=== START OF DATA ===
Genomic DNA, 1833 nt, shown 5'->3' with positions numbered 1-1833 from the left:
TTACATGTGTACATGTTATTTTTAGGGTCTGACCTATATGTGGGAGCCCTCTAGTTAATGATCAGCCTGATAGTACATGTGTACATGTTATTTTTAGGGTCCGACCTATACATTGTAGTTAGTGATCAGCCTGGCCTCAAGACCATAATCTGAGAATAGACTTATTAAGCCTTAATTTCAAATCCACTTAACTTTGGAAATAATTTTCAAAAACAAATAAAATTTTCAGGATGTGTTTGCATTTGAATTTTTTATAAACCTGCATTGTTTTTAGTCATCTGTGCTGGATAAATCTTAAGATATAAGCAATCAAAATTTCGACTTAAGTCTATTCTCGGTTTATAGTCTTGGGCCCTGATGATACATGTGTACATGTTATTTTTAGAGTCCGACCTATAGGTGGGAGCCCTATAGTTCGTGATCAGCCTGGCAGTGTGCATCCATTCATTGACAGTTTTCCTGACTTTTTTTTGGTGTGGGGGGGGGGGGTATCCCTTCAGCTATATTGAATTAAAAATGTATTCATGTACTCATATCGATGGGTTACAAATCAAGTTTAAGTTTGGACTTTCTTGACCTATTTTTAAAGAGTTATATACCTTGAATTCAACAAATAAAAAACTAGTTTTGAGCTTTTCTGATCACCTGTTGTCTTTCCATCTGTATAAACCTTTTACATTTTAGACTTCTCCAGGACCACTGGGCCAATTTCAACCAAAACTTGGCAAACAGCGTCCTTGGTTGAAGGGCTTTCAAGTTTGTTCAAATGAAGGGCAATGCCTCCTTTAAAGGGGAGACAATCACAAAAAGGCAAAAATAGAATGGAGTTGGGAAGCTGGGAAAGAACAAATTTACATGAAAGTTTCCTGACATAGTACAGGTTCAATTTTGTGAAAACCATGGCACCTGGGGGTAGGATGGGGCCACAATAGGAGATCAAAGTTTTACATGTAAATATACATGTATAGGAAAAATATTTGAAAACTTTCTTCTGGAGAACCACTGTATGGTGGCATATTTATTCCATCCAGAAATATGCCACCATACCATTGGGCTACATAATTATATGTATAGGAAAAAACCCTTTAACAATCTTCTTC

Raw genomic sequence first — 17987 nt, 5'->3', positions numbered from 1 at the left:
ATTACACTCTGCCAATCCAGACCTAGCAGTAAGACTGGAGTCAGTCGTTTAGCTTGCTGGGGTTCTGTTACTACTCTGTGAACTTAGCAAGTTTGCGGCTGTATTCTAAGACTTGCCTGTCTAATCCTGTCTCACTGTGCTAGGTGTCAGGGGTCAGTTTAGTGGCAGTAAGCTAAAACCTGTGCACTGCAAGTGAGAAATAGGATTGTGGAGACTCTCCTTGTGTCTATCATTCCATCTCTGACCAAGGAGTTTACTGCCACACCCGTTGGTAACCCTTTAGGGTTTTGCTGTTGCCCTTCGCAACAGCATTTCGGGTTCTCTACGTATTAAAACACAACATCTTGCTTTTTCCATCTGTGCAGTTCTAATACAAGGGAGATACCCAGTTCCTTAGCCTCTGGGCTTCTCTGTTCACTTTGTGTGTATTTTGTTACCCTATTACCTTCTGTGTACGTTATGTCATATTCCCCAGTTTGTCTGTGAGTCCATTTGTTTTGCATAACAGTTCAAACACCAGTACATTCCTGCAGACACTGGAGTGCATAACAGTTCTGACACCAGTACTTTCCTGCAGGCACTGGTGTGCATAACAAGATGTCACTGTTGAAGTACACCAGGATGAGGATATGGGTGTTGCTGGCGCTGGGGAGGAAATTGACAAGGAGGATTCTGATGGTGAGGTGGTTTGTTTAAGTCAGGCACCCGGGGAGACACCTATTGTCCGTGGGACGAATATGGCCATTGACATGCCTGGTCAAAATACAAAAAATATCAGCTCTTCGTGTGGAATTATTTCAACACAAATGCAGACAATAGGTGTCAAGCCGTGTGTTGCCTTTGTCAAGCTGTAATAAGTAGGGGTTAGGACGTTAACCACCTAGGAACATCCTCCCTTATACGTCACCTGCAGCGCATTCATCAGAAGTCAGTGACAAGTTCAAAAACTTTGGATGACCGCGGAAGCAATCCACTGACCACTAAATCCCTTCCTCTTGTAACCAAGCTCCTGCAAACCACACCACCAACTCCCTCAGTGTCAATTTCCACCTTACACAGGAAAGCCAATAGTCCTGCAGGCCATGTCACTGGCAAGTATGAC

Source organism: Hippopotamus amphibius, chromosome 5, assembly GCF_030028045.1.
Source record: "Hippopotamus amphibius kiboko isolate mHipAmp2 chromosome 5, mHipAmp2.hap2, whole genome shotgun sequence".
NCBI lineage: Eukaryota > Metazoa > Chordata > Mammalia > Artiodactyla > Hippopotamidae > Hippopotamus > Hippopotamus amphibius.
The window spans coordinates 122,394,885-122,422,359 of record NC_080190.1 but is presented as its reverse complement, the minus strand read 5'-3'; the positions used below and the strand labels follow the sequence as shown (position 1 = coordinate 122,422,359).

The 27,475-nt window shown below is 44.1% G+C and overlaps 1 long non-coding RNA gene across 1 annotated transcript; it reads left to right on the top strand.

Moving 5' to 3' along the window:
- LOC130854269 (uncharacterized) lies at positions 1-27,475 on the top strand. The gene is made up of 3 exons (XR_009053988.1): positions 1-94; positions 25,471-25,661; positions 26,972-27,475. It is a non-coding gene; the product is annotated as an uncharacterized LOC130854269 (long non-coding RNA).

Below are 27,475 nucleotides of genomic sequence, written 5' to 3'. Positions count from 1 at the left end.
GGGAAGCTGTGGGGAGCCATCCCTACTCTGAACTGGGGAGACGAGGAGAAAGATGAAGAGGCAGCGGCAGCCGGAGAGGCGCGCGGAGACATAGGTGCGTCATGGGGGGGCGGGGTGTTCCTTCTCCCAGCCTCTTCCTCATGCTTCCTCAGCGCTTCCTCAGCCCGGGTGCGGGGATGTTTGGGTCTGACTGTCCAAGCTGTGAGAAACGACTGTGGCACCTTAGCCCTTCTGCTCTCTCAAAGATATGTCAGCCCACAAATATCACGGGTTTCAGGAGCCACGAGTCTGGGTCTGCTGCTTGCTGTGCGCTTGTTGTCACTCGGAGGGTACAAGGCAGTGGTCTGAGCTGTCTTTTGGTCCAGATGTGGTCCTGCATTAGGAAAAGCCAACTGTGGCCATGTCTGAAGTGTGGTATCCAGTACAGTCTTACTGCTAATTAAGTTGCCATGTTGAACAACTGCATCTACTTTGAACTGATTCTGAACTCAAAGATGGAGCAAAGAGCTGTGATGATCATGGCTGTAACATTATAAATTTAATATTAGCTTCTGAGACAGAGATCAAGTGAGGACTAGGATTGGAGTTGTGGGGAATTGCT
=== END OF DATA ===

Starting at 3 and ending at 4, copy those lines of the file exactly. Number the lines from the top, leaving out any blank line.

Raw genomic sequence first — 17987 nt, 5'->3', positions numbered from 1 at the left:
ATTACACTCTGCCAATCCAGACCTAGCAGTAAGACTGGAGTCAGTCGTTTAGCTTGCTGGGGTTCTGTTACTACTCTGTGAACTTAGCAAGTTTGCGGCTGTATTCTAAGACTTGCCTGTCTAATCCTGTCTCACTGTGCTAGGTGTCAGGGGTCAGTTTAGTGGCAGTAAGCTAAAACCTGTGCACTGCAAGTGAGAAATAGGATTGTGGAGACTCTCCTTGTGTCTATCATTCCATCTCTGACCAAGGAGTTTACTGCCACACCCGTTGGTAACCCTTTAGGGTTTTGCTGTTGCCCTTCGCAACAGCATTTCGGGTTCTCTACGTATTAAAACACAACATCTTGCTTTTTCCATCTGTGCAGTTCTAATACAAGGGAGATACCCAGTTCCTTAGCCTCTGGGCTTCTCTGTTCACTTTGTGTGTATTTTGTTACCCTATTACCTTCTGTGTACGTTATGTCATATTCCCCAGTTTGTCTGTGAGTCCATTTGTTTTGCATAACAGTTCAAACACCAGTACATTCCTGCAGACACTGGAGTGCATAACAGTTCTGACACCAGTACTTTCCTGCAGGCACTGGTGTGCATAACAAGATGTCACTGTTGAAGTACACCAGGATGAGGATATGGGTGTTGCTGGCGCTGGGGAGGAAATTGACAAGGAGGATTCTGATGGTGAGGTGGTTTGTTTAAGTCAGGCACCCGGGGAGACACCTATTGTCCGTGGGACGAATATGGCCATTGACATGCCTGGTCAAAATACAAAAAATATCAGCTCTTCGTGTGGAATTATTTCAACACAAATGCAGACAATAGGTGTCAAGCCGTGTGTTGCCTTTGTCAAGCTGTAATAAGTAGGGGTTAGGACGTTAACCACCTAGGAACATCCTCCCTTATACGTCACCTGCAGCGCATTCATCAGAAGTCAGTGACAAGTTCAAAAACTTTGGATGACCGCGGAAGCAATCCACTGACCACTAAATCCCTTCCTCTTGTAACCAAGCTCCTGCAAACCACACCACCAACTCCCTCAGTGTCAATTTCCACCTTACACAGGAAAGCCAATAGTCCTGCAGGCCATGTCACTGGCAAGTATGAC